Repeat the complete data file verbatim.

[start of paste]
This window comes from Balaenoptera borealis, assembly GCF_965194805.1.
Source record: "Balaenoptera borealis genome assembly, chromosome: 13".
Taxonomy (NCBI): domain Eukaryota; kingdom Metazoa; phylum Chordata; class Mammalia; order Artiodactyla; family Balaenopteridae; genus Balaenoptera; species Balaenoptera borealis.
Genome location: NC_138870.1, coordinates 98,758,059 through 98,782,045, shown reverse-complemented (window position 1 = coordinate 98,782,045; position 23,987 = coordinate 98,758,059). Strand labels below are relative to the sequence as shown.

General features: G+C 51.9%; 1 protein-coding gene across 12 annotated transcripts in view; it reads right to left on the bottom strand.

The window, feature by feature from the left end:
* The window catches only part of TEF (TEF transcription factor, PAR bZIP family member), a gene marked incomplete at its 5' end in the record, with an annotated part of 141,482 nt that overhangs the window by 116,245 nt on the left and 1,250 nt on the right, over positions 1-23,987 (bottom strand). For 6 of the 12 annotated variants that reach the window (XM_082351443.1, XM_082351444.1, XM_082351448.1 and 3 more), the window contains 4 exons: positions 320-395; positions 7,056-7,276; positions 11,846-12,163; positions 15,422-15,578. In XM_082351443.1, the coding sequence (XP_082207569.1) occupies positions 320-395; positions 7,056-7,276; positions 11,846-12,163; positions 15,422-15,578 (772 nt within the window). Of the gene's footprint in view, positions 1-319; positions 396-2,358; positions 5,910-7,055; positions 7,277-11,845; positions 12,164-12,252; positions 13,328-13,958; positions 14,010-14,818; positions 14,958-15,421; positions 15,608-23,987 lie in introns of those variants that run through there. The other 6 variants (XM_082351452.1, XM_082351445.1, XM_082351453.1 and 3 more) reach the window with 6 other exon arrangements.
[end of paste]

This window comes from Balaenoptera borealis, assembly GCF_965194805.1.
Source record: "Balaenoptera borealis genome assembly, chromosome: 13".
Taxonomy (NCBI): domain Eukaryota; kingdom Metazoa; phylum Chordata; class Mammalia; order Artiodactyla; family Balaenopteridae; genus Balaenoptera; species Balaenoptera borealis.
Genome location: NC_138870.1, coordinates 98,758,059 through 98,782,045, shown reverse-complemented (window position 1 = coordinate 98,782,045; position 23,987 = coordinate 98,758,059). Strand labels below are relative to the sequence as shown.

General features: G+C 51.9%; 1 protein-coding gene across 12 annotated transcripts in view; it reads right to left on the bottom strand.

The window, feature by feature from the left end:
* The window catches only part of TEF (TEF transcription factor, PAR bZIP family member), a gene marked incomplete at its 5' end in the record, with an annotated part of 141,482 nt that overhangs the window by 116,245 nt on the left and 1,250 nt on the right, over positions 1-23,987 (bottom strand). For 6 of the 12 annotated variants that reach the window (XM_082351443.1, XM_082351444.1, XM_082351448.1 and 3 more), the window contains 4 exons: positions 320-395; positions 7,056-7,276; positions 11,846-12,163; positions 15,422-15,578. In XM_082351443.1, the coding sequence (XP_082207569.1) occupies positions 320-395; positions 7,056-7,276; positions 11,846-12,163; positions 15,422-15,578 (772 nt within the window). Of the gene's footprint in view, positions 1-319; positions 396-2,358; positions 5,910-7,055; positions 7,277-11,845; positions 12,164-12,252; positions 13,328-13,958; positions 14,010-14,818; positions 14,958-15,421; positions 15,608-23,987 lie in introns of those variants that run through there. The other 6 variants (XM_082351452.1, XM_082351445.1, XM_082351453.1 and 3 more) reach the window with 6 other exon arrangements.